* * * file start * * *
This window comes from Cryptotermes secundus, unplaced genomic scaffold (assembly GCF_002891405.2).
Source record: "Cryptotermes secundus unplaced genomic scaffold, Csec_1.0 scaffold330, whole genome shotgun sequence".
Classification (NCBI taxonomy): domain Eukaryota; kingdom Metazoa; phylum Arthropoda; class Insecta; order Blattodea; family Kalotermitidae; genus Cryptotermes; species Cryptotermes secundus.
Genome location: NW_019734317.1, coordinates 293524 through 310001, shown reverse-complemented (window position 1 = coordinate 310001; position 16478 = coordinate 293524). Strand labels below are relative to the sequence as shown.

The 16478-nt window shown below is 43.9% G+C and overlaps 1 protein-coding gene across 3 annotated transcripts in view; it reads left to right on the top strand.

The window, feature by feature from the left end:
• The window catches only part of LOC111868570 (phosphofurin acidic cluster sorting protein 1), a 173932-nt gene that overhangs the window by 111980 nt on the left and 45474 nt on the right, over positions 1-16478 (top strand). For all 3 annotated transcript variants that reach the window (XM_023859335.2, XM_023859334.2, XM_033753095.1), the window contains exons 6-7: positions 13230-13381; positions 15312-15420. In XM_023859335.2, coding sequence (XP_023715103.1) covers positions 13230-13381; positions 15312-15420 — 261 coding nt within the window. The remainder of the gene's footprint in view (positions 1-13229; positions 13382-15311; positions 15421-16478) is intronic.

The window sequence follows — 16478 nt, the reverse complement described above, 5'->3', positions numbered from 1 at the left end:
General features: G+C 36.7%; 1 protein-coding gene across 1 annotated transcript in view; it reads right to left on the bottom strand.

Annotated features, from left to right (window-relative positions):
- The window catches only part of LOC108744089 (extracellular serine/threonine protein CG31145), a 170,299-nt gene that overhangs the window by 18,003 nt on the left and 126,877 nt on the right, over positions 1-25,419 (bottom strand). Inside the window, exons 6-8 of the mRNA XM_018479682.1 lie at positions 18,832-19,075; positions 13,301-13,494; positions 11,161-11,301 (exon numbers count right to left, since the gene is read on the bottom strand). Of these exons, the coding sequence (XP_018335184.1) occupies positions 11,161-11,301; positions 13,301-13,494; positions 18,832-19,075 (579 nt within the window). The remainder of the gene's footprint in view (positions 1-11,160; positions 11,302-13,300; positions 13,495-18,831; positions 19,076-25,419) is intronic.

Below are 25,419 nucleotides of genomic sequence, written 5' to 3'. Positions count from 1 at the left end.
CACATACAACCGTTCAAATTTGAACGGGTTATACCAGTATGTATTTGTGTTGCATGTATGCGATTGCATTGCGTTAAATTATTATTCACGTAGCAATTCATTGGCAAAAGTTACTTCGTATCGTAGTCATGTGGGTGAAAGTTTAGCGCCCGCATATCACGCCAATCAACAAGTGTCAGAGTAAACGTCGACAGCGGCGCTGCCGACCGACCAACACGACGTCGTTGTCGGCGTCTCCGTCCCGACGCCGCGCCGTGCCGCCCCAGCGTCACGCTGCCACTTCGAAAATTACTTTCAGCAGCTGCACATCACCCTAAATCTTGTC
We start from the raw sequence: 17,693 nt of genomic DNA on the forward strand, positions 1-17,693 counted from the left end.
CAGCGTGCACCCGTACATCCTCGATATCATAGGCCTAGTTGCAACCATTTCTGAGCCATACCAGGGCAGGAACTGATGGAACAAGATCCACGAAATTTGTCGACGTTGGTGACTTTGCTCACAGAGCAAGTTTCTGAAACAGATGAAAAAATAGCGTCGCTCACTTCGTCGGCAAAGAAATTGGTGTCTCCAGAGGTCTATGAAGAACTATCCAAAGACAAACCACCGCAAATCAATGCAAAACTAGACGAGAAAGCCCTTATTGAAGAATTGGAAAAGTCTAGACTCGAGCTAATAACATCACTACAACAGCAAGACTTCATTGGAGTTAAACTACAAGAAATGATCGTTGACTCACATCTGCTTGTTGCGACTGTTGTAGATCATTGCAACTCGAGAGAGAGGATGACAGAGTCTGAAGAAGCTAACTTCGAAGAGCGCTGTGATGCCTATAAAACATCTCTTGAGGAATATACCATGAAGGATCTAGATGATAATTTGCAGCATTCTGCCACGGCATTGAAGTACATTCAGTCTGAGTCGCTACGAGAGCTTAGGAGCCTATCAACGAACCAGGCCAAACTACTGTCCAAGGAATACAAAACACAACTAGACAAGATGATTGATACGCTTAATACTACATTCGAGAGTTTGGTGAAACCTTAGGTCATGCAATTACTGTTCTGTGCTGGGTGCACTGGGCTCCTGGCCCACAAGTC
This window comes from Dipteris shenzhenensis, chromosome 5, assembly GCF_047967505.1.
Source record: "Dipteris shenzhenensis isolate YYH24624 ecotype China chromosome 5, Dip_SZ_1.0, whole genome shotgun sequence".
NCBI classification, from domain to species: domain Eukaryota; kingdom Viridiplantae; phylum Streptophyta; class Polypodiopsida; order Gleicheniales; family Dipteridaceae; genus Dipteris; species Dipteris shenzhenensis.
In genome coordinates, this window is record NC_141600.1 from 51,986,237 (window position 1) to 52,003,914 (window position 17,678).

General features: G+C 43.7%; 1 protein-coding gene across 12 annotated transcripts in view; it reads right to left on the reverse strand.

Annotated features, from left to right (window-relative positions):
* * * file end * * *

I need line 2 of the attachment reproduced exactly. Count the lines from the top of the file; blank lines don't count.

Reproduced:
Source record: "Cryptotermes secundus unplaced genomic scaffold, Csec_1.0 scaffold330, whole genome shotgun sequence".